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Welcoming dead loved ones to dine and celebrate. Photo by Lourdes Almeida

Welcoming dead loved ones to dine and celebrate. Photo by Lourdes Almeida

:: Often times, an individual narrative can lead to a larger cultural story. And sometimes, the storyteller may even become the story themselves.

Dia de Los Muertos, the Day of the Dead, is an important national Mexican holiday where people honor their lost loved ones by throwing them a party. Celebrated on November 2nd, Dia de Los Muertos is a sort of dinner party for your dead loved ones, prepared with all of their favorite food, drinks, and delicacies. On November 1st, an altar is set up for the honored guests. The belief is that at 12 AM on November 2nd, your dead ones will arrive to dine and celebrate with you.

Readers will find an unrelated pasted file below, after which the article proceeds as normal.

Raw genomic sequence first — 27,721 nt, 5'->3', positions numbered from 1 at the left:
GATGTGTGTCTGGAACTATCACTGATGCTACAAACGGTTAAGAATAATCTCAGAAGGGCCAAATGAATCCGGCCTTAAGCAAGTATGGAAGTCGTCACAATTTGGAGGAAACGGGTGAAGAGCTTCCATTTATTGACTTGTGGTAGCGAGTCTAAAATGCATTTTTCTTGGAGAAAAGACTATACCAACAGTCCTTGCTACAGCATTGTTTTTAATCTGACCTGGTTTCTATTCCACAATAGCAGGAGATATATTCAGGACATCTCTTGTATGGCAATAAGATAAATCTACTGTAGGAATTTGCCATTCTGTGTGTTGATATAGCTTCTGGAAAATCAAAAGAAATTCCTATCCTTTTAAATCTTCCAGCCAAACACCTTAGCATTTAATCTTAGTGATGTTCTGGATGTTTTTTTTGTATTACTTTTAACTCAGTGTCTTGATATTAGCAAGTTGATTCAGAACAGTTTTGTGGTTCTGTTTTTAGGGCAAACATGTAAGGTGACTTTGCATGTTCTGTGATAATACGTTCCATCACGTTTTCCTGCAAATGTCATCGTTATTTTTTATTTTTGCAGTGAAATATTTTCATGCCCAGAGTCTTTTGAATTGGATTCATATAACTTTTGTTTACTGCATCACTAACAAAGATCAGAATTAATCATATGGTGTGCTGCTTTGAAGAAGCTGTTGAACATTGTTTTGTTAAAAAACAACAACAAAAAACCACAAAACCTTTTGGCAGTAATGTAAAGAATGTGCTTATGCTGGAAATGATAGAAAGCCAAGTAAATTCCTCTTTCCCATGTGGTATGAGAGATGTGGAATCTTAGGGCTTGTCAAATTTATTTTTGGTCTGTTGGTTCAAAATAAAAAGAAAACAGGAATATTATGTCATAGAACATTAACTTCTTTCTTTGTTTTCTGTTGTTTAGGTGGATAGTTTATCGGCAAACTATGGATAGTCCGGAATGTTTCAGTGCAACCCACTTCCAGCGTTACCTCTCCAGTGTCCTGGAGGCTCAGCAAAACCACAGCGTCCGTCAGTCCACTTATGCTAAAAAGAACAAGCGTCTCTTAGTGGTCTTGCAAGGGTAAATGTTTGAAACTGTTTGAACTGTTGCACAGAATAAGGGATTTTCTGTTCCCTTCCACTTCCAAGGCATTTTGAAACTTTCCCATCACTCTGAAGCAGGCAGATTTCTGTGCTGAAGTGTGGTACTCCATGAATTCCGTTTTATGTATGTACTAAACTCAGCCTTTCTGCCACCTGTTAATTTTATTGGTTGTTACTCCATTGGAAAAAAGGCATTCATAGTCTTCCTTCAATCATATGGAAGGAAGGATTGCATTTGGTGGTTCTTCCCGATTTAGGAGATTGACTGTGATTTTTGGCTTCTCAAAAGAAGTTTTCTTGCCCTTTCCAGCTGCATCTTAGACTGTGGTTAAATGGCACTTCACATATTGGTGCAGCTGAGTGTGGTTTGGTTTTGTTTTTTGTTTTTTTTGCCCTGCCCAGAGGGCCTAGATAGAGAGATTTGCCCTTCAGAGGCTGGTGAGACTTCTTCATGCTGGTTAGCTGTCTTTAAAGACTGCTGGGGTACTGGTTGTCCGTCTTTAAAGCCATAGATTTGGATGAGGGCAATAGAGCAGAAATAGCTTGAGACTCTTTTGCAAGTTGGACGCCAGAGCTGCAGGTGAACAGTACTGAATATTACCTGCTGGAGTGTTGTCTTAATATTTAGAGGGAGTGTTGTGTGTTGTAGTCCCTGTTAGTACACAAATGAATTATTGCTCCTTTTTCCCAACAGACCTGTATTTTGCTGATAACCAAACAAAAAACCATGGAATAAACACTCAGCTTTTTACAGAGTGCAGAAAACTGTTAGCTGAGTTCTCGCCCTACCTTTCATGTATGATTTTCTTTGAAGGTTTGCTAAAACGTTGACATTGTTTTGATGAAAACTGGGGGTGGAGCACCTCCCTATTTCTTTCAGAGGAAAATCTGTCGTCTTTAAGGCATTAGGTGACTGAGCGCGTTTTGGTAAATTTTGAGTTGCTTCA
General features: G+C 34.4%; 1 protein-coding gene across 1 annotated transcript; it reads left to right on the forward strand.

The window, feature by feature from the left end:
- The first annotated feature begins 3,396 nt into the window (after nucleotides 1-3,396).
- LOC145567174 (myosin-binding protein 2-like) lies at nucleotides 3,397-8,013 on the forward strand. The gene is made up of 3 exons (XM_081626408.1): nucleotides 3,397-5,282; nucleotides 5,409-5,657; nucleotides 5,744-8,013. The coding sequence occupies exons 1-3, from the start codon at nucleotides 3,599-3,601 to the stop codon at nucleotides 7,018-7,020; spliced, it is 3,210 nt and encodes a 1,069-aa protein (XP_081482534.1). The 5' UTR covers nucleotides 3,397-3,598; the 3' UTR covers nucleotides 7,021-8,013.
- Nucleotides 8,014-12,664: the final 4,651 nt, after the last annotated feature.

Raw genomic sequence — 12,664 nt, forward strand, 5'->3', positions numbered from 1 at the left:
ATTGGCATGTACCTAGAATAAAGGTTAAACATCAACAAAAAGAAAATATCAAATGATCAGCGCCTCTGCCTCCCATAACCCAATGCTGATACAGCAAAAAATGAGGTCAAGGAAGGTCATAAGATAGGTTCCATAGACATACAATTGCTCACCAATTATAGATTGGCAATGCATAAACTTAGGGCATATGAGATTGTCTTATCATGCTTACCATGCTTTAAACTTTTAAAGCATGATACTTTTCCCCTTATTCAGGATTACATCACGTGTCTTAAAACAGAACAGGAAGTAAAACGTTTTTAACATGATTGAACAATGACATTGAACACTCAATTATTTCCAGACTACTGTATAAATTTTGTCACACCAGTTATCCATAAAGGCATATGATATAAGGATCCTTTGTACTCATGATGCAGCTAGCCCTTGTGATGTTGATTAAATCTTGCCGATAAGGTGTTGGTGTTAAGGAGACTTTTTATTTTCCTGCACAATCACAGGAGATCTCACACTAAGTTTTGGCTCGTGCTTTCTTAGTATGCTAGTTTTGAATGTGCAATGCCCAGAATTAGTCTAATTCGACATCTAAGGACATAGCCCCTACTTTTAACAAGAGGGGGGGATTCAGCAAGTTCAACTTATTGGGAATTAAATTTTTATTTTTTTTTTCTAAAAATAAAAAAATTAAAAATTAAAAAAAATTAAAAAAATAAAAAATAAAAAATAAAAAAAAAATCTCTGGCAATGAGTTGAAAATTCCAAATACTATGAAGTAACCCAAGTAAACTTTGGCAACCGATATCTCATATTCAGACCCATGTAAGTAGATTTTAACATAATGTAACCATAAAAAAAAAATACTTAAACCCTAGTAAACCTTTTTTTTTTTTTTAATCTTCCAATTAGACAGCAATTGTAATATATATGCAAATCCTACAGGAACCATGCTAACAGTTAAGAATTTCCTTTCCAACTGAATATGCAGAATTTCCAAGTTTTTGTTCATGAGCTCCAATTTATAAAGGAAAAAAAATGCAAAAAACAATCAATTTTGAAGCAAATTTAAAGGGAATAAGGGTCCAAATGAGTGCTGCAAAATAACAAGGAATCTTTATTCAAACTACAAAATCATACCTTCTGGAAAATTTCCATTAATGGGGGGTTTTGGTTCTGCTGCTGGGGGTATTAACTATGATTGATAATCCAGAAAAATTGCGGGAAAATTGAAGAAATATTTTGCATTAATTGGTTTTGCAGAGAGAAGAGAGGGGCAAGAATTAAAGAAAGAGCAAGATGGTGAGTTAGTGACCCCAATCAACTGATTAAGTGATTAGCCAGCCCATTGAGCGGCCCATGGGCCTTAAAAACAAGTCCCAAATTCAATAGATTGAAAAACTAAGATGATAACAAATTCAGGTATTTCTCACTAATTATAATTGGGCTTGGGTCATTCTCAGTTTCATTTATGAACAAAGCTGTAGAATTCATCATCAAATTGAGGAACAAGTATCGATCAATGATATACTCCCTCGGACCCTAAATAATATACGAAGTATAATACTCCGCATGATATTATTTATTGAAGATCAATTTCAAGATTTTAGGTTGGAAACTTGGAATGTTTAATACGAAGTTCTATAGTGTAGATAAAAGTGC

This year, Dia de Los Muertos was especially meaningful for Diaz-Cortes. In late October 2012, she traveled to Mexico City to visit her dying grandmother. Since she was in Mexico close to such a significant holiday, Diaz-Cortes figured she’d do some investigating. “Because my grandmother died during the Day of the Dead season, I felt that I needed to make it very personal. The story became about me. I became very involved in it," said Diaz-Cortes.

Diaz-Cortes's story serves as a sort of tribute to her grandmother, reflection on her death, and a documentation of Dia de Los Muertos. You can hear more about her story here.